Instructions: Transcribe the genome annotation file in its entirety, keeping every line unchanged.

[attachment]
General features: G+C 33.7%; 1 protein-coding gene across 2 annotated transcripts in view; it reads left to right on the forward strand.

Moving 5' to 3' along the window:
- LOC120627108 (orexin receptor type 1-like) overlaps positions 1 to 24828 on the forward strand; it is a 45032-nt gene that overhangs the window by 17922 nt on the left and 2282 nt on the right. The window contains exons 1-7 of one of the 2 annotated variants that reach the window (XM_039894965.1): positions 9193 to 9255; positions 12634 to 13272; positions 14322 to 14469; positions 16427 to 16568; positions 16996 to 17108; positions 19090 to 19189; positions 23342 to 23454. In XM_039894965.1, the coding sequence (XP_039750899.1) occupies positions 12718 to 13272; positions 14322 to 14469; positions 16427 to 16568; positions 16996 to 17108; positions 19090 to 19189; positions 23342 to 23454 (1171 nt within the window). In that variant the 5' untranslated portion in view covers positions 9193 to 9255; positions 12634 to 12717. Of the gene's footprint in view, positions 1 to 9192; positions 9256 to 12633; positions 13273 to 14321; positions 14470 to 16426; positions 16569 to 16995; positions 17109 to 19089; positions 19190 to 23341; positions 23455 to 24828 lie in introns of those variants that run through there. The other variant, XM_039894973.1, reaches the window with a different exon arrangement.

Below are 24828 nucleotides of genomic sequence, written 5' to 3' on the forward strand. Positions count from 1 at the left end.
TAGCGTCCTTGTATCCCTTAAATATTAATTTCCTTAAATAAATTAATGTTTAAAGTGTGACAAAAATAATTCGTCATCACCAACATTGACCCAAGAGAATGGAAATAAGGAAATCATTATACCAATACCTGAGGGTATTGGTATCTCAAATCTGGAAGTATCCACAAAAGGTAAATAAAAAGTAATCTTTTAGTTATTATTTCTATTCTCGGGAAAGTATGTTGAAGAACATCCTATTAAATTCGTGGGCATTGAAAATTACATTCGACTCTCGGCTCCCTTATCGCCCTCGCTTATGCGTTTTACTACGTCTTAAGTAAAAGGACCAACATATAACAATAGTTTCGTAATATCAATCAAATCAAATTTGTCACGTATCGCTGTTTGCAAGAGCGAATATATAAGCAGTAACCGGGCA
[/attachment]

General features: G+C 33.7%; 1 protein-coding gene across 2 annotated transcripts in view; it reads left to right on the forward strand.

Moving 5' to 3' along the window:
- LOC120627108 (orexin receptor type 1-like) overlaps positions 1 to 24828 on the forward strand; it is a 45032-nt gene that overhangs the window by 17922 nt on the left and 2282 nt on the right. The window contains exons 1-7 of one of the 2 annotated variants that reach the window (XM_039894965.1): positions 9193 to 9255; positions 12634 to 13272; positions 14322 to 14469; positions 16427 to 16568; positions 16996 to 17108; positions 19090 to 19189; positions 23342 to 23454. In XM_039894965.1, the coding sequence (XP_039750899.1) occupies positions 12718 to 13272; positions 14322 to 14469; positions 16427 to 16568; positions 16996 to 17108; positions 19090 to 19189; positions 23342 to 23454 (1171 nt within the window). In that variant the 5' untranslated portion in view covers positions 9193 to 9255; positions 12634 to 12717. Of the gene's footprint in view, positions 1 to 9192; positions 9256 to 12633; positions 13273 to 14321; positions 14470 to 16426; positions 16569 to 16995; positions 17109 to 19089; positions 19190 to 23341; positions 23455 to 24828 lie in introns of those variants that run through there. The other variant, XM_039894973.1, reaches the window with a different exon arrangement.

Below are 24828 nucleotides of genomic sequence, written 5' to 3' on the forward strand. Positions count from 1 at the left end.
TAGCGTCCTTGTATCCCTTAAATATTAATTTCCTTAAATAAATTAATGTTTAAAGTGTGACAAAAATAATTCGTCATCACCAACATTGACCCAAGAGAATGGAAATAAGGAAATCATTATACCAATACCTGAGGGTATTGGTATCTCAAATCTGGAAGTATCCACAAAAGGTAAATAAAAAGTAATCTTTTAGTTATTATTTCTATTCTCGGGAAAGTATGTTGAAGAACATCCTATTAAATTCGTGGGCATTGAAAATTACATTCGACTCTCGGCTCCCTTATCGCCCTCGCTTATGCGTTTTACTACGTCTTAAGTAAAAGGACCAACATATAACAATAGTTTCGTAATATCAATCAAATCAAATTTGTCACGTATCGCTGTTTGCAAGAGCGAATATATAAGCAGTAACCGGGCA